Apple Watch launch: reaction from agencies including Saatchi & Saatchi, Havas, Candyspace, and KBS
Apple has finally unveiled the details regarding its smart watch that will go on sale in late April, with prices ranging from $349 to $17,000 depending upon the model.
The watches will incorporate Apple Pay, making mobile payments easier for consumers. Location data, hyperlocal messaging, and customizable watch faces are just a few of the ways that marketers can utilize smartwatches.
Brands including Starwood Hotels, Facebook, and Instagram all plan to launch apps for smartwatches. The Drum spoke with digital experts in the US to find out what possibilities the watch opens up for advertisers.
While some believe that this could be the “year of the smart watch,” others are a bit more hesitant that the masses will adopt the technology quickly, saying that worthwhile apps and features that show the watch’s potential could be what are needed to make the watch go mainstream.
Kayla Green, digital strategy director, Saatchi & Saatchi LA
It will be interesting to see how brands think about extending their identity into the Apple Watch screen and more interesting to see how consumers adopt these new features. Today, we can use our phones or computers to check the time so watches have actually become statement pieces that say something about who we are as people. These new customizable watch faces represents an interesting opportunity for us to share a little bit more about who we are and what we like: i.e. if you can customize the watch face that is a) a great way for customers to personalize their watch and b) an opportunity for brands to extend their identity into the smart watch. For example, if I’m a huge surfer, I may want to set the watch face to the activity tracker and surf report, all powered by one of my favorite surf brands, letting others know it’s a personal passion.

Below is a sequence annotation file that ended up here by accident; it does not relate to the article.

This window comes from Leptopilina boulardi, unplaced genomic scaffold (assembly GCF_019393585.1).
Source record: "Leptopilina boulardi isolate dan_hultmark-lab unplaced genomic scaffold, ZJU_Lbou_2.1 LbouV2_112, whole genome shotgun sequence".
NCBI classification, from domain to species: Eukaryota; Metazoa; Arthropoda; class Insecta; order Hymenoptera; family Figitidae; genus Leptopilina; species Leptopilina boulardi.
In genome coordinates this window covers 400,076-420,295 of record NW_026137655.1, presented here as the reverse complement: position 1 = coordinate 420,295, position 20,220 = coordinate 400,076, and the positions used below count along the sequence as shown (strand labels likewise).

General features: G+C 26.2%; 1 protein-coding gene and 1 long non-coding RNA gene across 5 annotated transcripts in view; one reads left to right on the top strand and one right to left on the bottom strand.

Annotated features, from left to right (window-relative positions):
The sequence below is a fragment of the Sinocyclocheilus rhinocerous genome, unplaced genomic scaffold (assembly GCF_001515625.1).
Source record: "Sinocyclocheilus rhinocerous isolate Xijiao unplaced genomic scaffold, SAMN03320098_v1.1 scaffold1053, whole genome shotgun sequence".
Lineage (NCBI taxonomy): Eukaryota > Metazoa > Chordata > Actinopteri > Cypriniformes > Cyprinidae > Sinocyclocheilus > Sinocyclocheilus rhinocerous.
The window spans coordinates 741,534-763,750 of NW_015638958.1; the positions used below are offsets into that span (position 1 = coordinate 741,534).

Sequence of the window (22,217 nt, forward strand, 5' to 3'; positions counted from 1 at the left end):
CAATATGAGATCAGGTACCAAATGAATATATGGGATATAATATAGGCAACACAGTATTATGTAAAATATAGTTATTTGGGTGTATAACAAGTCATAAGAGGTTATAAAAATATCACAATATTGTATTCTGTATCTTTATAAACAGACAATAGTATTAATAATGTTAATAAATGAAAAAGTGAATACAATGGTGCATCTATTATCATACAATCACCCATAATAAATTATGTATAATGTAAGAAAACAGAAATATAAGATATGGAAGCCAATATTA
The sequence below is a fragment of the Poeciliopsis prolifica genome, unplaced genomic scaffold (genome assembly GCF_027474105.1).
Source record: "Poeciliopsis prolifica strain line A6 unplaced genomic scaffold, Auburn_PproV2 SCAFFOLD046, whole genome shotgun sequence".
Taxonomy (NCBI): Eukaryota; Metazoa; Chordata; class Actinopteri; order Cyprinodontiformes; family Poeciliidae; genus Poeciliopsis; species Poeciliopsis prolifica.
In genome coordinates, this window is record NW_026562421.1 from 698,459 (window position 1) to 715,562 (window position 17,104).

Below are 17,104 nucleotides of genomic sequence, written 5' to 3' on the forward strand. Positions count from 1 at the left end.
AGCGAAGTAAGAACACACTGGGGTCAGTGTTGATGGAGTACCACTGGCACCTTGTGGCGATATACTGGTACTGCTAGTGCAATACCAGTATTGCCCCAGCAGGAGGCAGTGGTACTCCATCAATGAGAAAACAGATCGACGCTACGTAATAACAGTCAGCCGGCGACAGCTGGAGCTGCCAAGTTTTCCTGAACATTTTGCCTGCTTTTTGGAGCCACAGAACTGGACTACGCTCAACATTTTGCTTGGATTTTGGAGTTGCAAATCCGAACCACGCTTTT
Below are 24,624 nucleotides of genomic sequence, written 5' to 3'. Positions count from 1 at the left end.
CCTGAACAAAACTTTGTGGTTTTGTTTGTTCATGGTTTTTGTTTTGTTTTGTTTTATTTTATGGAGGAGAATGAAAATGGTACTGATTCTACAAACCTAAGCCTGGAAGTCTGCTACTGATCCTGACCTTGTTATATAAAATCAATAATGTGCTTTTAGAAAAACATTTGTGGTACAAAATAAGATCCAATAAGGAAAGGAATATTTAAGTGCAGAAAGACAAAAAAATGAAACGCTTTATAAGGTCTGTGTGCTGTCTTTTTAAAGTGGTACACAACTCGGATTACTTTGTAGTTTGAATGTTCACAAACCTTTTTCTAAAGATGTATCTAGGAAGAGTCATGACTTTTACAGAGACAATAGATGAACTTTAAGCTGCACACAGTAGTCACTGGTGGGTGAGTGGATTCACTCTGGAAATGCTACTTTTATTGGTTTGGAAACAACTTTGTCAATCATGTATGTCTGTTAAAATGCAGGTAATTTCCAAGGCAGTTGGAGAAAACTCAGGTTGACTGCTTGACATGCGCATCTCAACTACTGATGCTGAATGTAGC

Wearable technology is only as good as it’s original purpose – so if a smart watch doesn’t tell the time elegantly as it’s primary purpose, then no one is going to care that it also connects to their other ‘smart' devices, tracks their health or accesses popular social media apps because they are not native functions of a wristwatch.
The success of smart watches hinges on consumer adoption of the technology for the absolute simplicity of being a watch first. That the watch also happens to be smart and connected to the ecosystem of other connected devices comes second. Keeping true to what a watch is meant to be will be critical to the success of mass adoption of these new devices.
Matt Powell, co-president, KBS
I’m most excited about the possibilities in the stuff-we-haven’t-thought-of-yet space. The best examples of this so far, for me, are Sketch, Tap and Heartbeat, which let people communicate with one another over distances in a totally new way. These are the kinds of new use cases and behaviors that will keep me up at night thinking about what new experiences we can invent for our clients.
Since Apple launched Apple Pay with the iPhone 6, it's fundamentally changed the way consumers are approaching payments. The convenience of not having to reach into your pocket to make a payment is going to push the mobile payment trend forward even more quickly.
Samsung has also been doing great work with their latest generation watches. With Apple and Samsung pushing hard on the category and with both showing all sorts of new use cases and possibilities, I think this will, finally, be the year of the Smart Watch.
Paolo Pazzia, planning director, iris
While other smart watches are trying [and many have seemingly failed] to go the way of biometrics and health – Apple will be busy making strides in the world of utility through NFC, most notably through things like ApplePay. We should soon expect industries like public transportation, identification protection, and other NFC-enabled services to look to build into the long-awaited world of near field communication. By betting on NFC, Apple’s first watch will have a firm foothold in the day-to-day lives of consumers by way of the devices it can connect to, rather than the creation of new behaviors. But much like other Apple releases, it will become a waiting game for consumers [and marketers] eager to connect these new watches to their worlds of products. So call your engineers and get those SDK’s running – the world’s about to leap forward into NFC.